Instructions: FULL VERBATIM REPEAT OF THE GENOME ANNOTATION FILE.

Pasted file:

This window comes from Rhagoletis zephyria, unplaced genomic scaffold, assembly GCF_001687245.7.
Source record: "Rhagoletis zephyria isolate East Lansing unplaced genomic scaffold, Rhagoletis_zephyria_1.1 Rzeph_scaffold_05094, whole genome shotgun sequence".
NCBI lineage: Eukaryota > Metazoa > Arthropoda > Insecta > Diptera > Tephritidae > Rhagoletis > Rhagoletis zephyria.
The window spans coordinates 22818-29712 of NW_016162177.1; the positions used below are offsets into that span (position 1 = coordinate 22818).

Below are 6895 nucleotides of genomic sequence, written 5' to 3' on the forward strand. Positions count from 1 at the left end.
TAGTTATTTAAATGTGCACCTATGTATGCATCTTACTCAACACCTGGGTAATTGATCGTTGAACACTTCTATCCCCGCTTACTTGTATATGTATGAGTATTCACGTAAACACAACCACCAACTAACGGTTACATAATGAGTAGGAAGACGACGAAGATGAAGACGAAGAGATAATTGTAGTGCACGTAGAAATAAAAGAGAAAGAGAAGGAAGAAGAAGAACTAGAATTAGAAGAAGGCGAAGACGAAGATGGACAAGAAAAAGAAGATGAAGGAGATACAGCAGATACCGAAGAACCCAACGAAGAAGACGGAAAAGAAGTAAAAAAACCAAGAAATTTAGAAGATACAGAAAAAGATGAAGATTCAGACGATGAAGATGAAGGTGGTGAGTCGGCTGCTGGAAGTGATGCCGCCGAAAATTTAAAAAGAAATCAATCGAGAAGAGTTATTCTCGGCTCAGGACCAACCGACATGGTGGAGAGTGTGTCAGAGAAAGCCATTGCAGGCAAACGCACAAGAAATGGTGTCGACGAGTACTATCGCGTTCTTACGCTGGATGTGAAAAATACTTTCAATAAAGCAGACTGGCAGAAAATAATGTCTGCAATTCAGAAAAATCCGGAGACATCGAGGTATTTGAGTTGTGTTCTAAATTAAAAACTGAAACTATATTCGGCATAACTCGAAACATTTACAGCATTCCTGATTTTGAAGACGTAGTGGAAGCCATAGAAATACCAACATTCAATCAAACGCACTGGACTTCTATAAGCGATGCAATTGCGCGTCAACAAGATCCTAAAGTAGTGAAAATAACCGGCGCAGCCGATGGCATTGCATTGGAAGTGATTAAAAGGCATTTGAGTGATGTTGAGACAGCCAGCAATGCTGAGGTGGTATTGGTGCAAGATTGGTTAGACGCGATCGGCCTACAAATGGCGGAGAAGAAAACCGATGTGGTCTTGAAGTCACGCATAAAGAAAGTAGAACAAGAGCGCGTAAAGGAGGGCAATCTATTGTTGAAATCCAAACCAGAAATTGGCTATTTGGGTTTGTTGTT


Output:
This window comes from Rhagoletis zephyria, unplaced genomic scaffold, assembly GCF_001687245.7.
Source record: "Rhagoletis zephyria isolate East Lansing unplaced genomic scaffold, Rhagoletis_zephyria_1.1 Rzeph_scaffold_05094, whole genome shotgun sequence".
NCBI lineage: Eukaryota > Metazoa > Arthropoda > Insecta > Diptera > Tephritidae > Rhagoletis > Rhagoletis zephyria.
The window spans coordinates 22818-29712 of NW_016162177.1; the positions used below are offsets into that span (position 1 = coordinate 22818).

Below are 6895 nucleotides of genomic sequence, written 5' to 3' on the forward strand. Positions count from 1 at the left end.
TAGTTATTTAAATGTGCACCTATGTATGCATCTTACTCAACACCTGGGTAATTGATCGTTGAACACTTCTATCCCCGCTTACTTGTATATGTATGAGTATTCACGTAAACACAACCACCAACTAACGGTTACATAATGAGTAGGAAGACGACGAAGATGAAGACGAAGAGATAATTGTAGTGCACGTAGAAATAAAAGAGAAAGAGAAGGAAGAAGAAGAACTAGAATTAGAAGAAGGCGAAGACGAAGATGGACAAGAAAAAGAAGATGAAGGAGATACAGCAGATACCGAAGAACCCAACGAAGAAGACGGAAAAGAAGTAAAAAAACCAAGAAATTTAGAAGATACAGAAAAAGATGAAGATTCAGACGATGAAGATGAAGGTGGTGAGTCGGCTGCTGGAAGTGATGCCGCCGAAAATTTAAAAAGAAATCAATCGAGAAGAGTTATTCTCGGCTCAGGACCAACCGACATGGTGGAGAGTGTGTCAGAGAAAGCCATTGCAGGCAAACGCACAAGAAATGGTGTCGACGAGTACTATCGCGTTCTTACGCTGGATGTGAAAAATACTTTCAATAAAGCAGACTGGCAGAAAATAATGTCTGCAATTCAGAAAAATCCGGAGACATCGAGGTATTTGAGTTGTGTTCTAAATTAAAAACTGAAACTATATTCGGCATAACTCGAAACATTTACAGCATTCCTGATTTTGAAGACGTAGTGGAAGCCATAGAAATACCAACATTCAATCAAACGCACTGGACTTCTATAAGCGATGCAATTGCGCGTCAACAAGATCCTAAAGTAGTGAAAATAACCGGCGCAGCCGATGGCATTGCATTGGAAGTGATTAAAAGGCATTTGAGTGATGTTGAGACAGCCAGCAATGCTGAGGTGGTATTGGTGCAAGATTGGTTAGACGCGATCGGCCTACAAATGGCGGAGAAGAAAACCGATGTGGTCTTGAAGTCACGCATAAAGAAAGTAGAACAAGAGCGCGTAAAGGAGGGCAATCTATTGTTGAAATCCAAACCAGAAATTGGCTATTTGGGTTTGTTGTT